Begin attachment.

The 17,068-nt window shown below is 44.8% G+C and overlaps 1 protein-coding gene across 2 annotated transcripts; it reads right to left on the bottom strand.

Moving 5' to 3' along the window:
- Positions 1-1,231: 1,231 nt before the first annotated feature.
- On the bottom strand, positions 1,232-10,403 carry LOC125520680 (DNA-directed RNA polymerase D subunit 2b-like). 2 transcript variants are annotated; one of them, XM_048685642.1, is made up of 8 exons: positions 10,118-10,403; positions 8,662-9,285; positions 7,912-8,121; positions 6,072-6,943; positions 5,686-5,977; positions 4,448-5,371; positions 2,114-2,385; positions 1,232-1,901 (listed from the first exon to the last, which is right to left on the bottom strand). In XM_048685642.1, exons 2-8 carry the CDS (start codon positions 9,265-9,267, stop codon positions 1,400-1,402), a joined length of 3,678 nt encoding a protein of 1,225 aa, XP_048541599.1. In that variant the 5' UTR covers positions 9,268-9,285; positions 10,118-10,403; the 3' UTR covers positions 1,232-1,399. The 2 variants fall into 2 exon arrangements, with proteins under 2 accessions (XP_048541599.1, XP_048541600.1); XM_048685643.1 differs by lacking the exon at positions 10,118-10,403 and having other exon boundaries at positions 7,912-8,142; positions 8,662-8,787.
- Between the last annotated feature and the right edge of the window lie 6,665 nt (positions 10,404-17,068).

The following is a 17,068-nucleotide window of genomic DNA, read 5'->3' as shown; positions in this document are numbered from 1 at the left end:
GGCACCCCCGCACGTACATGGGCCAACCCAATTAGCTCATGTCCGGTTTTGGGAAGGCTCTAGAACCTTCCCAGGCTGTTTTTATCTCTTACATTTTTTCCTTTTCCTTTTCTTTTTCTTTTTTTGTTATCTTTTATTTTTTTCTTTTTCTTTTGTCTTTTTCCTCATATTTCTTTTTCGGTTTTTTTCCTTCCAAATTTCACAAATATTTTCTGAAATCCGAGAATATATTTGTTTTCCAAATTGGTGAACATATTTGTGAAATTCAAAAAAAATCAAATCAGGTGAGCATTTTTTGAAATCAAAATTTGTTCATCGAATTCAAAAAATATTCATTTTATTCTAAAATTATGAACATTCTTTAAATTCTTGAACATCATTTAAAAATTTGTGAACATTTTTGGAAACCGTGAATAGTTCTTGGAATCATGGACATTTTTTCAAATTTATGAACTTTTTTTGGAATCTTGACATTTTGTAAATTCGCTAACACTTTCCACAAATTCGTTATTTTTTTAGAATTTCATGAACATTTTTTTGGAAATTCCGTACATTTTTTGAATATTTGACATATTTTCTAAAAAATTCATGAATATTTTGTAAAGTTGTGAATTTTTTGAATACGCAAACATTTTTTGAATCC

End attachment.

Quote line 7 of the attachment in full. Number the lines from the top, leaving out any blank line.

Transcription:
GGCACCCCCGCACGTACATGGGCCAACCCAATTAGCTCATGTCCGGTTTTGGGAAGGCTCTAGAACCTTCCCAGGCTGTTTTTATCTCTTACATTTTTTCCTTTTCCTTTTCTTTTTCTTTTTTTGTTATCTTTTATTTTTTTCTTTTTCTTTTGTCTTTTTCCTCATATTTCTTTTTCGGTTTTTTTCCTTCCAAATTTCACAAATATTTTCTGAAATCCGAGAATATATTTGTTTTCCAAATTGGTGAACATATTTGTGAAATTCAAAAAAAATCAAATCAGGTGAGCATTTTTTGAAATCAAAATTTGTTCATCGAATTCAAAAAATATTCATTTTATTCTAAAATTATGAACATTCTTTAAATTCTTGAACATCATTTAAAAATTTGTGAACATTTTTGGAAACCGTGAATAGTTCTTGGAATCATGGACATTTTTTCAAATTTATGAACTTTTTTTGGAATCTTGACATTTTGTAAATTCGCTAACACTTTCCACAAATTCGTTATTTTTTTAGAATTTCATGAACATTTTTTTGGAAATTCCGTACATTTTTTGAATATTTGACATATTTTCTAAAAAATTCATGAATATTTTGTAAAGTTGTGAATTTTTTGAATACGCAAACATTTTTTGAATCC